Kid hockey players’ superstition, tradition helped Avs win
As in most sports, traditions and superstitions run strong in Grand County’s youth hockey players. When the Colorado Avalanche started their journey to the Stanley Cup, the game-watching traditions of five kids began.
They watched together at the same house over themed meal nights hosted by their moms (offerings included homemade pretzels, hot dogs with a toppings bar, homemade nacho sauce, and a cotton candy and chip stand). They jumped on the trampoline in between periods. “As active sports kids, if they aren’t getting their energy out in, it makes it hard to focus to watch the rest of the game,” says Ashley Bobo, Ridge’s mom. And throughout the series, when the Avs didn’t perform to the kids’ high standards, they started superstitions, such as certain shirts couldn’t be worn twice, others couldn’t be washed, lights had to stay off and people had to sit in certain spots.
“Despite these funny superstitions the (kids) understand that hard work and dedication are what it took for the Avs to win and they are all more determined than ever to make it to the NHL themselves now,” Bobo said.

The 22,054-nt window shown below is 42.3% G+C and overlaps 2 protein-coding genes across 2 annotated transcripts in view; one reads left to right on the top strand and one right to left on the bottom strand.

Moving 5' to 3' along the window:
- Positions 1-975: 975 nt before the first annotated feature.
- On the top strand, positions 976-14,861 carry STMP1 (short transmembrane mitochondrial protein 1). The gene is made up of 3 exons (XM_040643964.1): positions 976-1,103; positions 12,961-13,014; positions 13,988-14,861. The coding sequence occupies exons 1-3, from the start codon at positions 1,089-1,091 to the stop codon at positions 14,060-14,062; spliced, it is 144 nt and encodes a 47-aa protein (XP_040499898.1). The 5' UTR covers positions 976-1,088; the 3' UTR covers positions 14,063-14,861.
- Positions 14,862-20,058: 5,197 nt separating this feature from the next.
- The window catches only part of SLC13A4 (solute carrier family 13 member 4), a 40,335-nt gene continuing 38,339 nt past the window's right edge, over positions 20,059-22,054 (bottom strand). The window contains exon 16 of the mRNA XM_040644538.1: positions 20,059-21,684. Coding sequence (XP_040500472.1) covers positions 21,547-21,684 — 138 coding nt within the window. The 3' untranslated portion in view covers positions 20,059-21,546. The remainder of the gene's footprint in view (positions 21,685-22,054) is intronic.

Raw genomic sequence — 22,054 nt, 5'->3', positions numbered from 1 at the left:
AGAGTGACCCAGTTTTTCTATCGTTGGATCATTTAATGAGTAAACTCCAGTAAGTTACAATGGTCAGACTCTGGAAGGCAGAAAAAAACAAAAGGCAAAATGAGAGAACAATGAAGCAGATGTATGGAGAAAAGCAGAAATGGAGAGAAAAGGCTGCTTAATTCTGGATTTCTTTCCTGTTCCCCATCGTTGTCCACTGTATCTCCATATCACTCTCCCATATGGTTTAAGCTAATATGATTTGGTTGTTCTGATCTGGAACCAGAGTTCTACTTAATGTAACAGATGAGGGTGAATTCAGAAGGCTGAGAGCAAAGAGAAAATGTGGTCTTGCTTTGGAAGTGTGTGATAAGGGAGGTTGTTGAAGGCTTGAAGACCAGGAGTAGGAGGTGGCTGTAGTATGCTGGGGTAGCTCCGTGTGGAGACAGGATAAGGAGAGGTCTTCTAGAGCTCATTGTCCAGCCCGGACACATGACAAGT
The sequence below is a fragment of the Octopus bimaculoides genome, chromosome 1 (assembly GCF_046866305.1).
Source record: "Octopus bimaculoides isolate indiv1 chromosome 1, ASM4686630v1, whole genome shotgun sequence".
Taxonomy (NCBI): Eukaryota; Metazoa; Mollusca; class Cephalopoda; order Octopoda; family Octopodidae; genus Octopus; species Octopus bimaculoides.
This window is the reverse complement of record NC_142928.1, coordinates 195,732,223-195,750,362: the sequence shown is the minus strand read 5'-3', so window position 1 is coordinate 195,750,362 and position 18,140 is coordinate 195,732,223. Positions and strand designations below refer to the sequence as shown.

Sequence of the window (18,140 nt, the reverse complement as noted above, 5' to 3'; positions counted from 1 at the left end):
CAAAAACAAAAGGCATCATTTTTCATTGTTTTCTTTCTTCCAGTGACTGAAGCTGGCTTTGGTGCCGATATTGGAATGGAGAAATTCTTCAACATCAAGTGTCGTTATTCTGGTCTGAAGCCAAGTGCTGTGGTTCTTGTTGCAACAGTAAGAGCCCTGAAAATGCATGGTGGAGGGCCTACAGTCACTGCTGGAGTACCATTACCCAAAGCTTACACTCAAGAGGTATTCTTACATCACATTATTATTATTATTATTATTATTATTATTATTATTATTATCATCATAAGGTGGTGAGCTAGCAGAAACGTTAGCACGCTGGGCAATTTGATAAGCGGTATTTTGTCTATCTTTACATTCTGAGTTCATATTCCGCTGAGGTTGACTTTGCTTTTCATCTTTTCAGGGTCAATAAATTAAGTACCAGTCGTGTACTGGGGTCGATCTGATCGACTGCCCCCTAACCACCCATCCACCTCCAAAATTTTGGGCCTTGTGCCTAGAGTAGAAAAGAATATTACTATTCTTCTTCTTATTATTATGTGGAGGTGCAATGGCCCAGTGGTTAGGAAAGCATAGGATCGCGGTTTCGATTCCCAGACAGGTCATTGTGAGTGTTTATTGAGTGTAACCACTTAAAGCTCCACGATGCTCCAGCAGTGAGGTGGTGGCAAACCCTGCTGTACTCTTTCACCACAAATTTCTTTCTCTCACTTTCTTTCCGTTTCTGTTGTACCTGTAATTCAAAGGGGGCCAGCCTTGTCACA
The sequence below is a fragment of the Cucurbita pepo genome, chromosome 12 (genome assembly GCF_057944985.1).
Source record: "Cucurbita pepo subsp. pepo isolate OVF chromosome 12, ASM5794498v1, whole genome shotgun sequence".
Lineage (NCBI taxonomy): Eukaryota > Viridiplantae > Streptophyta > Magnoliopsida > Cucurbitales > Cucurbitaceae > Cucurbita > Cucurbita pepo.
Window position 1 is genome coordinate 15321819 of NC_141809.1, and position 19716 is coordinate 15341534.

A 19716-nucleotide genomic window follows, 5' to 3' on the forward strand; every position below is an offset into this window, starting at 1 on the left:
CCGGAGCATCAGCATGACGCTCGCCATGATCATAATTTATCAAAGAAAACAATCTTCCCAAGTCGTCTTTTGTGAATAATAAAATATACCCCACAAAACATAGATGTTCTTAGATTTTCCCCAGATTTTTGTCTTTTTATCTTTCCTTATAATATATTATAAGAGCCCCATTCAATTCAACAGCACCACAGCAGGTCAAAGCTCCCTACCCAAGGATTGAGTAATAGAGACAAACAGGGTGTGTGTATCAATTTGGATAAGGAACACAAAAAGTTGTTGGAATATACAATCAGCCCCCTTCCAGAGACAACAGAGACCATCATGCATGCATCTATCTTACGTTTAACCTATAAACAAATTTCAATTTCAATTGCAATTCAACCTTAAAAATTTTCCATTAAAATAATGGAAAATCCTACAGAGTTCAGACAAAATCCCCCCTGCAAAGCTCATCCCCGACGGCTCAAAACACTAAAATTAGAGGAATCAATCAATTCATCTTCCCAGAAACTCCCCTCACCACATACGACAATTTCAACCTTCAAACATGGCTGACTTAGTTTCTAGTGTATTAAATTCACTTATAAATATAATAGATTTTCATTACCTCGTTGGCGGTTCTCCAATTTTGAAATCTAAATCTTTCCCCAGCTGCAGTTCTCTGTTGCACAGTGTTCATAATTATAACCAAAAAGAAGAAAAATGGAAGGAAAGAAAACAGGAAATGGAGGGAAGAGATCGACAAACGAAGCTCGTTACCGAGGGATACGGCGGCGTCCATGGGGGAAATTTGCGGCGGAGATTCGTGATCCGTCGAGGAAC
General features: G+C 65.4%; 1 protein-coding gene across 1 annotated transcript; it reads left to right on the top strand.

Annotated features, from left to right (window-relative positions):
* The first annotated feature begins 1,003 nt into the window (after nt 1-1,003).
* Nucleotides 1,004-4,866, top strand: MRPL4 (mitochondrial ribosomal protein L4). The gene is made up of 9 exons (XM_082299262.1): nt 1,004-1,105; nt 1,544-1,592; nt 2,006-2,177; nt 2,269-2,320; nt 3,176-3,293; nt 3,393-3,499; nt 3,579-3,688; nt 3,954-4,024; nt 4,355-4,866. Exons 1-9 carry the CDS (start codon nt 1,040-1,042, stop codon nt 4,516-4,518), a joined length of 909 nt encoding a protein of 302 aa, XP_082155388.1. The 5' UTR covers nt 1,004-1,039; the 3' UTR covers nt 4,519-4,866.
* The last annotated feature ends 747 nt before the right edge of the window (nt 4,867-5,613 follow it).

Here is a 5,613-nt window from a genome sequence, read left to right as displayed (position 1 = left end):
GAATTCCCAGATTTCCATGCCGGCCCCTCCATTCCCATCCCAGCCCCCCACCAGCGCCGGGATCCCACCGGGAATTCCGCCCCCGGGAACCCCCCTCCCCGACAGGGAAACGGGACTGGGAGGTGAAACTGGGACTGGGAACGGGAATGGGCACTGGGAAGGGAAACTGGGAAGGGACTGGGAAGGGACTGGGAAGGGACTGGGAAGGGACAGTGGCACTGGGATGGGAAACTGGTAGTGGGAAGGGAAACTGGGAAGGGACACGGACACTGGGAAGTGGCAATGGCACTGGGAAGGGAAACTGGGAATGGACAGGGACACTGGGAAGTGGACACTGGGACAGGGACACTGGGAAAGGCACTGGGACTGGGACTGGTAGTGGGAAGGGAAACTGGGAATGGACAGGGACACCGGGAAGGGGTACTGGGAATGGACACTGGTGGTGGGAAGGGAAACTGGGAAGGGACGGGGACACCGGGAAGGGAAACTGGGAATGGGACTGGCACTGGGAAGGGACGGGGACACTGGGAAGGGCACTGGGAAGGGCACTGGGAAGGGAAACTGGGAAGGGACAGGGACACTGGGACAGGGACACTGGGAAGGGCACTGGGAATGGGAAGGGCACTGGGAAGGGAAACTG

“These Avs fans were full of life Sunday night as they watched ‘their team’ win the Stanley Cup. Cheering could be heard from down the street, confetti flew — in the house and utter joy was shared,” she added.
The Sky-Hi News caught up with them for their post-game critiques:
Ridge Bobo, going into 5th grade, plays goalie and has been playing since 2019
“They won because it was meant to happen. I knew it would happen because my team won their state championship and DU won the National championship, so the Avs had to win!”
Josie Vella, going into 4th grade, plays left wing and has been playing since she was 4 years old
“The Avs are the best team in the world because they work as a team, they listen to their coach and they never give up.”
Madden Purdy, going into 7th grade, plays defense and has been playing since he was 4 years old
“Of course (Makar) won MVP. He scored a lot of goals and it tells me that you can play defense and still score.”
Owen DeGarmo, going into 5th grade, plays center and has been playing since he was 4 years old
“Such a lucky stop by Landeskog!”
Joey DeGarmo, going into 3rd grade, plays forward and has been playing since he was 4 years old
“They won because they scored more goals.”
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